I don't recall the specific standard discrimintating between horizontal and vertical control in cases of stem-no-disk that you refer to. I do recall quite a bit of discussion on stem-no-disks a couple years ago, but with no particular conclusion other than stem-no-disks should not be counted as finds. I recall no distinction during those discussions discriminating vertical control from horizontal control. My memory isn't always particularly accurate, so it certainly isn't conclusive. Do you have a quote or something on that standard?

 

In any case, Deb at the NGS has given us some recent statements (I quoted one in this thread) indicating that all stem-no-disks, that we think are the correct mark, could be logged as poor condition. This has been in just the last year that this happened.

 

Standards can change over periods of time. We are now, as a group, much closer in communication with the NGS than we were 2 years ago. It seems to me that, whether an individual logs on the NGS website or not, what the NGS standards are should have some weight on what benchmark hunters consider in making their logs. Perhaps even the NGS changes its standards on this from time to time.

 

To me, it doesn't seem like a really big deal to include vertical control marks with stem-no-disk in the same logging category as horizontal control marks with stem-no-disk. Both involve finding the same physical thing - a broken-off stem. I entirely disagree that such a change means "doing it so poorly" now.

 

I can agree that finding a stem-no-disk when looking for a vertical control mark is of rather less certainty than when looking for a vertical control mark. However, you must agree that, with our GPS receivers, we could be just as easily fooled by the broken stem of a non-NGSed reset mark that is 12 inches (in the case of a horizontal control disk) or 600 feet (in the case of a vertical control disk) from the real mark's position.

 

I would in no way log a find on a thing that I wasn't completely sure was the remains of a survey disk's mounting.

Edited by Black Dog Trackers

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Will,

 

A couple things. 1) This one has your name on it, you just have to come pick it up and give me a little warning before you show up this time.

Destroyed with Will's name on it.

 

2) I believe there are some instances, even with scaled coords for a vertical mark where you can find the stem and know without any of hesitation that it was the mark in question. Marks with specific measurments on a wall that match perfectly, or even headwalls and a few other un-mistakable positions. So there are always exceptions to most rules. BUT for the most part, you are correct that there would be too much guess work involved in reporting them found.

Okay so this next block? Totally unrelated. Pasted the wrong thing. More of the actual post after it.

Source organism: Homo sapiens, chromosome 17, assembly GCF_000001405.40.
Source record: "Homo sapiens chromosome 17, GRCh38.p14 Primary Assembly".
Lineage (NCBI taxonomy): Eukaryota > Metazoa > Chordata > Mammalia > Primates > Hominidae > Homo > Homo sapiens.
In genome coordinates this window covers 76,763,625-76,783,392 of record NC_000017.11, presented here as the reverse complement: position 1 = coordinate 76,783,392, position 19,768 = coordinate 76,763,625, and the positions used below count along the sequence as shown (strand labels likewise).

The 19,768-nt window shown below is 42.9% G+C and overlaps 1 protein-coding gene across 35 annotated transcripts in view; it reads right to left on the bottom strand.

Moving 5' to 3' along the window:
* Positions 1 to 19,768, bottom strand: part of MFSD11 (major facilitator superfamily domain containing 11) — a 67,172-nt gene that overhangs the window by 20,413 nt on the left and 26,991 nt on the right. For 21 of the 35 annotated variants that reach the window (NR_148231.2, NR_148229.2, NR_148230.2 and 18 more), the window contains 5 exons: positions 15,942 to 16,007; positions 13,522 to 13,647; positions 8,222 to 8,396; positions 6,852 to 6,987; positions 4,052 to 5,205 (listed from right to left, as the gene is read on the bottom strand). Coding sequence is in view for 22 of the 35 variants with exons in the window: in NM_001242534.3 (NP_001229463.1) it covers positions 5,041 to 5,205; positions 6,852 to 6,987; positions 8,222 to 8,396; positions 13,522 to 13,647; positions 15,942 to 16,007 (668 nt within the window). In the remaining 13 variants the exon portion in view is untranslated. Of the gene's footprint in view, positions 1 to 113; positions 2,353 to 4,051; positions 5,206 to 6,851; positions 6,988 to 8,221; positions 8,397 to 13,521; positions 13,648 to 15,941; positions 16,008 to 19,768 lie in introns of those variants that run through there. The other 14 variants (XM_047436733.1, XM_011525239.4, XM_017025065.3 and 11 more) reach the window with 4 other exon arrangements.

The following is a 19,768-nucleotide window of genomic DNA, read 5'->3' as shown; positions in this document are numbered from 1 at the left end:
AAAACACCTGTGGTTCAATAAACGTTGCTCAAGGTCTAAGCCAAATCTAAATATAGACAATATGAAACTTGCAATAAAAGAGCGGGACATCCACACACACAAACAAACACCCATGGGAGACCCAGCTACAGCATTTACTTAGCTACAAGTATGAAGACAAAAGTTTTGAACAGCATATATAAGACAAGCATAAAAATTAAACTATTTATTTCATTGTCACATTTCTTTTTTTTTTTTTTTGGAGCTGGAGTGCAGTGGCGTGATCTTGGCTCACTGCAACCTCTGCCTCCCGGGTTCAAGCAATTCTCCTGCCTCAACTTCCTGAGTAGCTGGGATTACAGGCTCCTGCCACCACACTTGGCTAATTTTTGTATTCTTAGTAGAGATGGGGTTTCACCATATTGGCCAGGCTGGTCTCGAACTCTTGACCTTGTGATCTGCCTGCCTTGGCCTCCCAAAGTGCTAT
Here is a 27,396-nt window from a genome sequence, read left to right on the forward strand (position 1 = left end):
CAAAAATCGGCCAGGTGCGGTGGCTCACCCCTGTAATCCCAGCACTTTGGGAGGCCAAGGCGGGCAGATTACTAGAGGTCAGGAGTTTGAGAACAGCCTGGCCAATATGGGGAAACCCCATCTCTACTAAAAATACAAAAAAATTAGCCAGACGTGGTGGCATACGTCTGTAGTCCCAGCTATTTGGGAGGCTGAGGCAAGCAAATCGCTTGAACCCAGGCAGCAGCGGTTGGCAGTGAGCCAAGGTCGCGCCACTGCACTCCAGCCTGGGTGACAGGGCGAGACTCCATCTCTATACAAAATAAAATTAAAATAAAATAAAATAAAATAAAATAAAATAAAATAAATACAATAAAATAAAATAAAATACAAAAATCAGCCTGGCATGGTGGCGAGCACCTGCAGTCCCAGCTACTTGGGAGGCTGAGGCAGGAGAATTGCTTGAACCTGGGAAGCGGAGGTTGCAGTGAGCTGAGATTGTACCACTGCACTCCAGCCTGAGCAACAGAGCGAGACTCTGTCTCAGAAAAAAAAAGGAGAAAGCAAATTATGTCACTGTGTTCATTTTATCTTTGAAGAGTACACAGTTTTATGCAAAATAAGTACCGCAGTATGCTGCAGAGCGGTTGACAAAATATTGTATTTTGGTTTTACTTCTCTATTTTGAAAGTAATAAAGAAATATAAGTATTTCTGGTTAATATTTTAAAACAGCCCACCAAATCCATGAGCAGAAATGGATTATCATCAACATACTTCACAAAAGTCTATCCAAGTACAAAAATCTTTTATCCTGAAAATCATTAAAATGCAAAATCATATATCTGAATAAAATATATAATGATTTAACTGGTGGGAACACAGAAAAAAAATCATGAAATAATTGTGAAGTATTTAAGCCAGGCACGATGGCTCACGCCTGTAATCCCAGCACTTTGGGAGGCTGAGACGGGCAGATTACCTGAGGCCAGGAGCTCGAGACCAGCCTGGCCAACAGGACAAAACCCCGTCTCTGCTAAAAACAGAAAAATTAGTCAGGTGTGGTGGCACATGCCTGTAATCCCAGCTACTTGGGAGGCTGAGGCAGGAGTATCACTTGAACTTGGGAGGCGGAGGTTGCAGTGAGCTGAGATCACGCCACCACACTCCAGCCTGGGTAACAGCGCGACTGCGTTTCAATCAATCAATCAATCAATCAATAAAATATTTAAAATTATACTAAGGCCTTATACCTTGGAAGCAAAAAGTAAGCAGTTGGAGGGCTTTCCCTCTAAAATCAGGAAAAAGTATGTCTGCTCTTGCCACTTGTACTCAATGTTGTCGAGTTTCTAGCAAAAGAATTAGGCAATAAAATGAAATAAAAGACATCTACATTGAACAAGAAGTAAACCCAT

3) 98% of the time I would not use a vertical mark, unless it is intact(cap in place). If I am looking for an elevation to the nearest foot, I might consider it; but generally not anymore. I would use an OPUS generated solution, if I need an elevation within a foot. I use OPUS and CORS weekly and will set a base on a found bench mark to use on a given project. Most checks that I do, will give me an elevation within a couple tenths of the published elevation on that bench mark.

 

CallawayMT

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I got to thinking about a bench mark that I had found, or had I, a few months back. Here is one for you guys to ponder.

Destroyed or is it?

 

This one was just down from the ridge.

Destroyed or not found?

 

When you think you know the answer, go look for them on the NGS site. You will learn that there are no hard and fast rules. Even NGS will take things on a case by case basis.

 

CallawayMT

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BDT -

 

I don't recall the exact discussion, but I did add an observation that Deb preferred Found-Poor for adjusted stem-no-disks (after an exchange of e-mails with her on the subject), and that we should use the same standard for Geocacing logs. But whatever I thought the standard was has been rendered moot by [see all the above].

 

CallawayMT - thanks for the input. The professional perspective is helpful and instructive. I expect to roll through your area next September (while enroute from Lemhi Pass to Fort Clatsop). I'll try to have a better grip on my itinerary this time.

 

Will

 

p.s. the "do it so poorly" crack was not specific to the scaled stem-no-disks thing, but aimed generally at the entire repertoire of cheesy practices that I've noted.

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CallawayMT -

 

Weird.

 

I found a stem-no-disk in 2002. It is one of only two such that I have ever found. I emailed Deb with pictures around that time to ask about it and she logged it as destroyed on the NGS database. Recently I wrote her again, quoting the statement (seen in this topic from August 21). The result was she changed the NGS log from destroyed to poor.

Edited by Black Dog Trackers

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BDT,

 

She possibly puts more weight toward recoveries, reported by professionals, as she should(I believe that the core group in this forum does exceptional work for the NGS, but I also believe that there are some well intentioned individuals who do not have enough experience to be reporting to NGS).

I simply sent her the photos that you have seen and told her that I was doing a control survey in the area, had recovered enough benches in the immediate area to be confident that the concrete cylinder was the reported station. And explained to her that it was useles for control survey purposes.

 

CallawayMT

Edited by CallawayMT

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CallawayMT -

 

I just thought it was strange that, for the same mark and the same find, and the same person (me) emailing, the status changed from destroyed to poor. It makes me wonder if the standards at the NGS have changed slightly during that time.